Shasta Lake, one of the state’s largest reservoirs, is currently at 38% capacity, a startling number heading into the hottest months of the year.
Shasta Lake is the reservoir of the federal Central Valley Project, the roughly 400-mile network of reservoirs and canals that pumps and ferries water largely to the San Joaquin Valley and portions of the San Francisco Bay Area. The reservoir is the driest it has been at this time of year since record-keeping first began in 1976.
For the record:
10:15 a.m. July 22, 2022An earlier version of this article stated that Shasta Lake is part of the State Water Project and that it pumps and ferries water to Southern California. Shasta Lake is actually the anchor reservoir for the federal Central Valley Project and sends water largely to the San Joaquin Valley and portions of the San Francisco Bay Area.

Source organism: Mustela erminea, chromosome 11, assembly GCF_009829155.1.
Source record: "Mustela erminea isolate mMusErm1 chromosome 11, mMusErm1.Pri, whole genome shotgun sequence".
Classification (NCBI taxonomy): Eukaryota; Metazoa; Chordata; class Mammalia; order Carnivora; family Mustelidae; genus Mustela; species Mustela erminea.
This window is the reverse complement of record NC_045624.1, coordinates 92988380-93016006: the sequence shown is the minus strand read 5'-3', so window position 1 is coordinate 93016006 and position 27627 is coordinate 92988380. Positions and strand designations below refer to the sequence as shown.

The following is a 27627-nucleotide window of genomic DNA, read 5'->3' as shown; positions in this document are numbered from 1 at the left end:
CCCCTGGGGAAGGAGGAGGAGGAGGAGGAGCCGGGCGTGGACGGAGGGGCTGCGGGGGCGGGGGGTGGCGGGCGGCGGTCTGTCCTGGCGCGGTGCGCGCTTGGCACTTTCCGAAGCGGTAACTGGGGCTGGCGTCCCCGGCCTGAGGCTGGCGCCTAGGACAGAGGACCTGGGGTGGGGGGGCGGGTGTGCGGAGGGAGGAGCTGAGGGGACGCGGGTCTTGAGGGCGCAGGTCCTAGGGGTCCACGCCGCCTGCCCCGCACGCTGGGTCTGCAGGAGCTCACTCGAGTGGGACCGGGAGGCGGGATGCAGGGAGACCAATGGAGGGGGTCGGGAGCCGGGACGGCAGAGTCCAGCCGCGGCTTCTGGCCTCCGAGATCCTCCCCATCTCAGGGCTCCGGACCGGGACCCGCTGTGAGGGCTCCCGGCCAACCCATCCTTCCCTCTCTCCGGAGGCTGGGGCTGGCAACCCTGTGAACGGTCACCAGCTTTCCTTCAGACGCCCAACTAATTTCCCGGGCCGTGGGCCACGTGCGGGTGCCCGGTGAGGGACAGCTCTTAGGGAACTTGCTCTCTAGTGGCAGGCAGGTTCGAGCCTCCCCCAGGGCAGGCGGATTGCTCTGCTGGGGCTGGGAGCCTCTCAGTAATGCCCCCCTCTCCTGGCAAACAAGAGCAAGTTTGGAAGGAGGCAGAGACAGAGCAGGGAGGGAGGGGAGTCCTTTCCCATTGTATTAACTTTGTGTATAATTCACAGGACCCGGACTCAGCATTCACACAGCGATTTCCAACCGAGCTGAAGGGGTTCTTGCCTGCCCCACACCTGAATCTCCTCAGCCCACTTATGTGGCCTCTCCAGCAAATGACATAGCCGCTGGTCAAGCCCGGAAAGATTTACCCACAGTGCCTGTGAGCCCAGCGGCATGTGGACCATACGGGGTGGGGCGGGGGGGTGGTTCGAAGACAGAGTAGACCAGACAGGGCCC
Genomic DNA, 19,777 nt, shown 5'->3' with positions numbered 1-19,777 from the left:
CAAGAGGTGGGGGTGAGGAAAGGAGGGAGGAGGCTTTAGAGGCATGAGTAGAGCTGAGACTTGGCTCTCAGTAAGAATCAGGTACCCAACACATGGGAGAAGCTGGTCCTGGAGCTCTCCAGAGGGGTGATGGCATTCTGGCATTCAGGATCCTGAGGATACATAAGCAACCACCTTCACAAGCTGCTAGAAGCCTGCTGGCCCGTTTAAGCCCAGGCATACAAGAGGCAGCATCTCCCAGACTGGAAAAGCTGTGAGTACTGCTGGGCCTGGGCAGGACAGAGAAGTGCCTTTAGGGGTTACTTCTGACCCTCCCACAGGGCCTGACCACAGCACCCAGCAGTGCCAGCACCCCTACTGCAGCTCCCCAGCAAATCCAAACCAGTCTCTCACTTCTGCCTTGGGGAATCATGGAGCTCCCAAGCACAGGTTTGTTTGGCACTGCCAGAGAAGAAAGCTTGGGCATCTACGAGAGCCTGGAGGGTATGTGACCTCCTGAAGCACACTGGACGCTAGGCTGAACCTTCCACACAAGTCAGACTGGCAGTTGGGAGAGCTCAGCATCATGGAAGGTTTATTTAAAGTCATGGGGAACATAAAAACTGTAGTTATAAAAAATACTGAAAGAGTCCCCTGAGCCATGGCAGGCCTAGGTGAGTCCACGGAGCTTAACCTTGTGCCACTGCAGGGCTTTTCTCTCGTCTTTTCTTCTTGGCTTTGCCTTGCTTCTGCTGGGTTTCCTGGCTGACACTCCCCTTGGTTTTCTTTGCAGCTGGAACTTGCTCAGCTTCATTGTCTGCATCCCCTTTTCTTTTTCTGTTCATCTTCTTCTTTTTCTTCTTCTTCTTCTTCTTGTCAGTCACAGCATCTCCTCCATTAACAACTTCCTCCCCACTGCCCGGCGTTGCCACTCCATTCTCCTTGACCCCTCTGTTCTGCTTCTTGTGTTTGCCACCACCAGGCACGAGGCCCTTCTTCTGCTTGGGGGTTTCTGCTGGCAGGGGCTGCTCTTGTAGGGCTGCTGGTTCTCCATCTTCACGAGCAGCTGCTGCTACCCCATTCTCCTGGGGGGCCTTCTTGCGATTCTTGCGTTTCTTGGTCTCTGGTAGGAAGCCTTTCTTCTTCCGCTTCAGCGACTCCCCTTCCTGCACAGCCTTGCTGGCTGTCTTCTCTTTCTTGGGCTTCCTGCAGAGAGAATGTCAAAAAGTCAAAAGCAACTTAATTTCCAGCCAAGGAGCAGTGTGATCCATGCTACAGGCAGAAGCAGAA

California relies on storms and snowpack in the Sierra Nevada to fill its reservoirs. The state received a hopeful sign of a wet winter in late December when more than 17 feet of snow fell in the Sierra Nevada. But the winter storms abruptly ceased, ushering in the driest January, February and March ever recorded. The drought over the past three years has been one of the most severe on record, and has been intensified by higher temperatures caused by global warming.
The reservoir is set to continue declining during California’s dry season this summer and fall. The coming winter is expected to determine whether and how much its levels recover.
Start your day right
Sign up for Essential California for news, features and recommendations from the L.A. Times and beyond in your inbox six days a week.
You may occasionally receive promotional content from the Los Angeles Times.